March ON! offers UT a place to reflect on the relationship between a particular historic moment and our own using outstanding and innovative visual culture that centers Black experience. This is an undeniably important contribution to our campus culture. One really fantastic aspect of March as a graphic novel series is that there are so many points of entry for different people. Curating from more than 600 pages required selecting what events and ideas covered in the three volumes to represent in the exhibition. I chose to highlight the breadth of Lewis' story to invite as many connections as possible, whether it be a shared concern for social justice, empathy for the violence of racist treatment, the excitement of finding community as well as the difficulty of bridging differences within a movement, or using art to voice a deeply felt political position. The exhibition—like the books themselves—doesn't let you forget the past or the present. While there is no one thing that I hope visitors take away, I hope the exhibition offers an opportunity to reflect on the many roles people can play in social movements including the ways that the strategies that proved successful were developed, honed and carried out by ordinary people for ordinary people.

What are INGZ’s future plans?

INGZ is motivated by a creative approach to curating as a political practice. We like to rethink what happens in galleries, with whom, and how the curatorial process changes when we move beyond traditional models. For us, that can mean shifting our approach to the time and space of an exhibition—what does it do to offer two exhibitions back-to-back by the same artist in two very different spaces on the same campus, as we did with LaToya Ruby Frazier: Riveted? It can also mean seeing what comes out of condensing a semester-long performance series into three days to create a viewing and performing experience with density and in support of emerging and ongoing webs of connection and participation as we undertook with Sampling. Our current projects include a collaborative expanded video and a work that intends to bridge the worlds of inspirational speaking and chatty memoir through performance art. We like questions that emerge at limits. We also like archives. To that end, we are exploring how we create faithful archives of our own processes and projects. Online, this can be found out ingzcollective.org.
 

New works by alumnus Miguel A. Aragón featured in new book and special exhibition in Peenemünd

Mon. March 20, 2017

a man maneuvering pipes across sheets of print paper


In 2015, Gregorio Iglesias Mayo and Miguel A. Aragón (M.F.A. in Studio Art, 2014) spent the entire summer at the Historical-Technical Museum Peenemünd. They would contribute to a historical exhibition at the site, Wunder mit Kalkül:Die Peenemünder Fernwaffenprojekte als Teil des deutschen Rüstungssystems (loosely translated as Miracle with calculus: The Peenemünde missile weapons projects as part of the German defense system) and are currently exhibiting together in a contemporary exhibition of their own works titled Imprinting History.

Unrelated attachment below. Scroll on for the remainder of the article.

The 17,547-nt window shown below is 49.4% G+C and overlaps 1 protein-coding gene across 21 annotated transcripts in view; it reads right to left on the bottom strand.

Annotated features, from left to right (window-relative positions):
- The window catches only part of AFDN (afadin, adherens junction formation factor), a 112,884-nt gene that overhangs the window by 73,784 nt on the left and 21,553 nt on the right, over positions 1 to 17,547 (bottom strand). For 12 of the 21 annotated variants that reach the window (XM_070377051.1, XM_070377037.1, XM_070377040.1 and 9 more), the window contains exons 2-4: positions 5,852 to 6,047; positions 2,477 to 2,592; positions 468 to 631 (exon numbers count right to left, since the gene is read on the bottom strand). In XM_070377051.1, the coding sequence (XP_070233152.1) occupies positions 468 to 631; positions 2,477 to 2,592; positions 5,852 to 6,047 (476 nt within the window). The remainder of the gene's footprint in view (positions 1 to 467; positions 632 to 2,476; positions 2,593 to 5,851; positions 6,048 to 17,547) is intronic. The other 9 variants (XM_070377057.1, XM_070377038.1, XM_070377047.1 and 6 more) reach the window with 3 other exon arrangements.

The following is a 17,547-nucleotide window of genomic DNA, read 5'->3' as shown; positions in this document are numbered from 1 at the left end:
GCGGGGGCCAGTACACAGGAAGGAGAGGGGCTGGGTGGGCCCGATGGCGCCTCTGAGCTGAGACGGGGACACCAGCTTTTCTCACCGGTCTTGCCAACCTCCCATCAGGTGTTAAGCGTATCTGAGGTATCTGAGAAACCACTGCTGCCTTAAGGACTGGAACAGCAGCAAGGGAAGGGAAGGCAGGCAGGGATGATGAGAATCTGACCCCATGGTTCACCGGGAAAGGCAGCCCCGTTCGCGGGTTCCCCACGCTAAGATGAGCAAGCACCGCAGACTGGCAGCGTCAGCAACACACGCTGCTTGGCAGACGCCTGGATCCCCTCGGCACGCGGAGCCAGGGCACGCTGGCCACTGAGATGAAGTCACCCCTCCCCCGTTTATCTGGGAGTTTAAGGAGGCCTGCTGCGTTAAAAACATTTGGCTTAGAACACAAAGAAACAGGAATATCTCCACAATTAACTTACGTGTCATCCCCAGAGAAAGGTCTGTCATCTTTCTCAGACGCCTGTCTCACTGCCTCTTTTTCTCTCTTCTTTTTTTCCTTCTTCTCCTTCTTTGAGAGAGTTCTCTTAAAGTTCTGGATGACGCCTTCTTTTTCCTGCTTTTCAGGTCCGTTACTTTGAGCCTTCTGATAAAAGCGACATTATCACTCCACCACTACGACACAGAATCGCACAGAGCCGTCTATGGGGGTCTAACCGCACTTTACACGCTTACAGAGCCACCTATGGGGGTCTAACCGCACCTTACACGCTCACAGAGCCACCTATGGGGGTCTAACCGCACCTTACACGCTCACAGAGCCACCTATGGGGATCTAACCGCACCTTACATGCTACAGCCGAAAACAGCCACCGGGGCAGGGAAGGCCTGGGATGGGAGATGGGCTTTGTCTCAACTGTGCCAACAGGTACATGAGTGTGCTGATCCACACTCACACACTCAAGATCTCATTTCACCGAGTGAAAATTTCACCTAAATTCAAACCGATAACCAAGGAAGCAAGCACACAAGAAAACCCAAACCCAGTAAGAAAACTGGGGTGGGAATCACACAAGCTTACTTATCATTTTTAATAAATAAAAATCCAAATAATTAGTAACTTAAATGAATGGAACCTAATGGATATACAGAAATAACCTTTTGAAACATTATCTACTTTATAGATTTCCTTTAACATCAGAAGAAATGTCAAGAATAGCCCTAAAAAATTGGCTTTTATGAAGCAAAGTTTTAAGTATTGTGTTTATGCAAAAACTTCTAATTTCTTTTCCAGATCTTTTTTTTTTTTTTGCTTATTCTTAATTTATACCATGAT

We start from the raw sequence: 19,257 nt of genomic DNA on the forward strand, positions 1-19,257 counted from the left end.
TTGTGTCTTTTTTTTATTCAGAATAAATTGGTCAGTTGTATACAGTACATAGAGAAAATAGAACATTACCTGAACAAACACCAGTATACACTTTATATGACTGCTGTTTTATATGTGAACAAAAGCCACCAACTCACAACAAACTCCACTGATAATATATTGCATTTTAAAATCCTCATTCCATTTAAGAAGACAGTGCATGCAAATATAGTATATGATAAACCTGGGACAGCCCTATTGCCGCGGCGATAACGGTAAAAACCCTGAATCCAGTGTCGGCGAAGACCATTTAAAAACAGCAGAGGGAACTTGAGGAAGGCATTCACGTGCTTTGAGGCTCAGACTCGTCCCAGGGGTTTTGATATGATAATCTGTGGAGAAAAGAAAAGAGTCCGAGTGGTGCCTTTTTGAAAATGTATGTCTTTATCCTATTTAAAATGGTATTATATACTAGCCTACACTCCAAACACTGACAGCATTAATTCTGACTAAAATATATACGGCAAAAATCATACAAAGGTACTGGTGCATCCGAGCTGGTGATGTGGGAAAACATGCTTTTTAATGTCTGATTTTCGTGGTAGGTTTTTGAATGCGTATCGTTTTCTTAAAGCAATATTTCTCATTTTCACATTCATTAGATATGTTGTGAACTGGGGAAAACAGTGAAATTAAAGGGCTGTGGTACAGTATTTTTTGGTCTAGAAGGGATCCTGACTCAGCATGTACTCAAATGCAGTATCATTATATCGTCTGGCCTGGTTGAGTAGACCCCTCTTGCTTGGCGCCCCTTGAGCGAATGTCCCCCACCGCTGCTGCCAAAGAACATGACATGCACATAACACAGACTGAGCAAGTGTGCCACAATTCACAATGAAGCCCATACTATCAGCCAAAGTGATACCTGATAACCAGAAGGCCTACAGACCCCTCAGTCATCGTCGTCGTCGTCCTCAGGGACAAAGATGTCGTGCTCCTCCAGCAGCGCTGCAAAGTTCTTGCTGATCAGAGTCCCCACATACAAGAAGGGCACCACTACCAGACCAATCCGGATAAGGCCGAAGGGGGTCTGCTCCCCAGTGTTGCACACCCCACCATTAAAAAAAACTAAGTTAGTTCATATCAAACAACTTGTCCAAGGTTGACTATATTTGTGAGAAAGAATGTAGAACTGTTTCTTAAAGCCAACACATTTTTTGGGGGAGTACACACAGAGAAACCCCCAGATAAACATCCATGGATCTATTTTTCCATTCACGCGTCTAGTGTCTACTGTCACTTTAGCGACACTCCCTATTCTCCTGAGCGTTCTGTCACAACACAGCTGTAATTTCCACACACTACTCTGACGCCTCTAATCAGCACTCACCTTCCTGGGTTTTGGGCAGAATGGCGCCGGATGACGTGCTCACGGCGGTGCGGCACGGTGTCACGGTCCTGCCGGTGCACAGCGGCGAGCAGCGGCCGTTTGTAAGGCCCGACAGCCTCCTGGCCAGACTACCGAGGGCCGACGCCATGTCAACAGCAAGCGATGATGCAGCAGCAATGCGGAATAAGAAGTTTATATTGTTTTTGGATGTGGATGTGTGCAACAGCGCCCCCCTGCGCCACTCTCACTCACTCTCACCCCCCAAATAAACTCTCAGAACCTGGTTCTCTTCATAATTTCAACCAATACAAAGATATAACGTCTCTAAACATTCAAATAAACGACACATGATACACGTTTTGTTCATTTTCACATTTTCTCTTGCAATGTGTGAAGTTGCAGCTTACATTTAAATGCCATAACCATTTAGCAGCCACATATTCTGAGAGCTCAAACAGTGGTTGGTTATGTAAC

It is worthy of note that the Historical-Technical Museum Peenemünd is not technically an art museum, but a museum born of the historical significance of the site of Peenemünd. The site served as a power plant back in the WWII era and later was used during Soviet occupation of East Germany. In recent years, parts of facilities have been re-configured as gallery spaces for permanent historical and rotating contemporary exhibitions that speak to the historical, cultural and human aspects of the site. It was at Peenemünd that early rocket technology was developed by one of Germany’s leading scientists, Wernher von Braun, who would later secretly move to the United States and work with NASA to put man on the moon.

“The Historisch-Technisches Museum Peenemünde is a place charged with history, which altered human existence,” writes Aragón on the Till Richter Museum website. “It is a place that was built solely on the fact of its potential, which would never be fully reached until after the end of the Second World War. I am attracted to this relentless drive to realize the impossible despite the constant failures.”

What began as just the inclusion of a few pieces that Aragón and Mayo produced on site during their residency in a historical exhibition for the museum’s permanent galleries has turned into Imprinting History, a group exhibition of work from the two resident artists. Covering the museum grounds, Aragón would utilize the dust, earth and rust in his cyanotype process to imprint the land itself onto each print sheet.

Reflecting on the work in the exhibition, Aragón writes, “This body of work [created for the Historical-Technical Museum Peenemünd] is connected to my research as an artist, research that explores attempts to capture and freeze a specific moment, the marks of time, conveying the transitory nature of memory, reflecting on the process of recollection, fading memory and alluding to the transitory nature of human existence.”

A courtyard-length painting by Mayo, a large installation by Aragón as well as the documentation by the Catalan photographer Gala Oró will be exhibited in the Turbine Hall of the power plant Peenemünde from May 2016 to August 2017.

See more from the exhibition and Aragón at work in the video from the Till Richter Museum.
 

Hotel Mexico awarded the Arvey Foundation Book Award from the Association for Latin American Art

Mon. March 20, 2017

depiction of book cover with blue tinted skyline of mexico and title of book
Hotel Mexico: Dwelling on the '68 Movement by George Flaherty


Each year the Association for Latin American Art (ALAA) selects a book representing the best scholarly work published on the art of Latin America from the Pre-Columbian era to the present for the Arvey Foundation Book Award. This year, the selection committee honored Art History assistant professor George Flaherty with that award for his most recent book, Hotel Mexico: Dwelling on the '68 Movement (University of California Press, 2016).

“In his abundantly detailed, thoughtful, and theoretically sophisticated study, Flaherty engages a pivotal episode, the 1968 massacre of 300 student protestors in Mexico City ten days before the Olympics,” said Charlene Villaseñor Black, ALAA Chair, during the award presentation. “Flaherty considers Mexico in 1968 and its cinematic, photographic, and literary afterimages in an analysis of the diverse ways in which the Tlatelolco Massacre is remembered, evoked, and memorialized.”

Flaherty publishes primarily on Latin American and U.S. Latino visual and spatial cultures since 1940, with emphasis on Mexico and the U.S.-Mexico borderlands. His research and teaching interests extend to Cuba, film and media studies, postcolonial and subaltern studies, and the historiography of global contemporary art. Hotel Mexico investigates the spatial dimensions of the 1968 student-led protest movement in Mexico City and its representation.